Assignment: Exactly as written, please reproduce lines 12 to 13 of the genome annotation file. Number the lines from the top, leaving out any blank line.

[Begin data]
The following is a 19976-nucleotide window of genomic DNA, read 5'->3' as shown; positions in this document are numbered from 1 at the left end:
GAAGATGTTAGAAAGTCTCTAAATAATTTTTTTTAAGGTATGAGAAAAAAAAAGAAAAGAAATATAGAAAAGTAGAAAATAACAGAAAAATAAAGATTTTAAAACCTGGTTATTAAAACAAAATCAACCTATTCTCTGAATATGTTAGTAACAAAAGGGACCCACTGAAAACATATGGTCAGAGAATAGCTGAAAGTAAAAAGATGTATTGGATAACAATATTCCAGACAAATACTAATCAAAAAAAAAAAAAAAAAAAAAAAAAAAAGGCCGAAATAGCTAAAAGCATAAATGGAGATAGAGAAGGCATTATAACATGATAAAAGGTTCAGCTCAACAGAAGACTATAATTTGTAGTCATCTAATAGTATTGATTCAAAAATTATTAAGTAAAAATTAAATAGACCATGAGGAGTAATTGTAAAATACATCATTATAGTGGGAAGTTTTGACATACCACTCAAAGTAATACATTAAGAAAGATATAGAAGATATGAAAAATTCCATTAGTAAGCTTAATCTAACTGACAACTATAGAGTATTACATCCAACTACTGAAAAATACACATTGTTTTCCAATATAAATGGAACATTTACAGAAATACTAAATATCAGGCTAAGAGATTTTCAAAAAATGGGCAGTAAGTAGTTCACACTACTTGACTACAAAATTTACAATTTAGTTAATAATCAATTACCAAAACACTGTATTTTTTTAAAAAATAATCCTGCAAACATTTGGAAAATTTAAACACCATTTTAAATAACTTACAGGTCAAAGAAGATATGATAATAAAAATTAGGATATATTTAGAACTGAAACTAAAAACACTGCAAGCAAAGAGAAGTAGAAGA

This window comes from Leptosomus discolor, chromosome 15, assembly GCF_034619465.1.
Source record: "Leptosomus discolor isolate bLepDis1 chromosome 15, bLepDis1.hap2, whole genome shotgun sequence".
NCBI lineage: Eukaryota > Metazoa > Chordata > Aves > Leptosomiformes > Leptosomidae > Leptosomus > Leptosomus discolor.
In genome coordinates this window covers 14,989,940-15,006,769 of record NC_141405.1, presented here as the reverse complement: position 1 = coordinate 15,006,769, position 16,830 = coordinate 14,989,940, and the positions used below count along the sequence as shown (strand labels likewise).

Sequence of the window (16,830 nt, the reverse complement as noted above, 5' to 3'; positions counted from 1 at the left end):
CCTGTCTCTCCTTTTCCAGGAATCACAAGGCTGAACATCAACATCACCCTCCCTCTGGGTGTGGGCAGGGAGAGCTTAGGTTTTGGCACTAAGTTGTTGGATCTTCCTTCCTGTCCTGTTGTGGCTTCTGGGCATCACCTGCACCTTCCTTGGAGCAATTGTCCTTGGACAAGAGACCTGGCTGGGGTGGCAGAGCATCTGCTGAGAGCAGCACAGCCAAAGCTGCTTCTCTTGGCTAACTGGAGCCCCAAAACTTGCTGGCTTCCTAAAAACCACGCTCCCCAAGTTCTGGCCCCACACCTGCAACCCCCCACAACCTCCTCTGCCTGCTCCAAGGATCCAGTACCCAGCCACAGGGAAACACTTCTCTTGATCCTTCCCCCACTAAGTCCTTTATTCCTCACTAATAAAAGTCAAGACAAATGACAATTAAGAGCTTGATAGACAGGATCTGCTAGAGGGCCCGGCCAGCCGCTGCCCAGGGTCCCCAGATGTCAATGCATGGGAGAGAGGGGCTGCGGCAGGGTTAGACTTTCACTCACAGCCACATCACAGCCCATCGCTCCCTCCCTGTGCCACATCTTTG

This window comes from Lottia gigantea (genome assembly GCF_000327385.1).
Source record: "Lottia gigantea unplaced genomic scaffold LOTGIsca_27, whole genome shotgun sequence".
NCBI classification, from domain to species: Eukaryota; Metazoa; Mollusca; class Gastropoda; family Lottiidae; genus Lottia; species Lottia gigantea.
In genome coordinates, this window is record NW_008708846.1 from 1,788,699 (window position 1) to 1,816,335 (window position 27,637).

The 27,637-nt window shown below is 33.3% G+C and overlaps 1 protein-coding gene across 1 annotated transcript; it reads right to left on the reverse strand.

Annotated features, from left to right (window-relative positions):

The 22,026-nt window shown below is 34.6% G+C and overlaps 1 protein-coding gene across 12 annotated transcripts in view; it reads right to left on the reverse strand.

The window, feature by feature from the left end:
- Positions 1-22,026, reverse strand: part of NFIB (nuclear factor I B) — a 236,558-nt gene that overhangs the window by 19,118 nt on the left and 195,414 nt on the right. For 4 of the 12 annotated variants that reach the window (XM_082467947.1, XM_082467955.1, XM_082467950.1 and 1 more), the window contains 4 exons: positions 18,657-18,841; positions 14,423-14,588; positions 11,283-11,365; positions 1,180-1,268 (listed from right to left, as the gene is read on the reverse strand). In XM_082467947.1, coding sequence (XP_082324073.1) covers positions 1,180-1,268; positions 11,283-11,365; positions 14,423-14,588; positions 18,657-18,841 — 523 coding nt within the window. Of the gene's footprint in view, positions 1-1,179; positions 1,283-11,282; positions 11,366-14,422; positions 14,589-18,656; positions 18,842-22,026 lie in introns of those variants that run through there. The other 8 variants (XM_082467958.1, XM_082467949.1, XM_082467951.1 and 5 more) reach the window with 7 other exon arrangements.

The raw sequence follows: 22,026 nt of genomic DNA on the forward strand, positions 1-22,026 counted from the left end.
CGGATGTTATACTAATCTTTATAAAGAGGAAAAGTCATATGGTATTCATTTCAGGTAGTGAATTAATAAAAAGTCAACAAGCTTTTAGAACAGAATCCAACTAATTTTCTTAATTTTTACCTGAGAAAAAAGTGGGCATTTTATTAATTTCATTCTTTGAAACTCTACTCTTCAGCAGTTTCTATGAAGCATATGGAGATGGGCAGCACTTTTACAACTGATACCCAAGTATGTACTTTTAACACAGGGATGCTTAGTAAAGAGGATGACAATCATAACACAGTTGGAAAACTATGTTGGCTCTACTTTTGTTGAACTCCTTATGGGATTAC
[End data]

In genome coordinates, this window is record NW_008708846.1 from 1,788,699 (window position 1) to 1,816,335 (window position 27,637).

The 27,637-nt window shown below is 33.3% G+C and overlaps 1 protein-coding gene across 1 annotated transcript; it reads right to left on the reverse strand.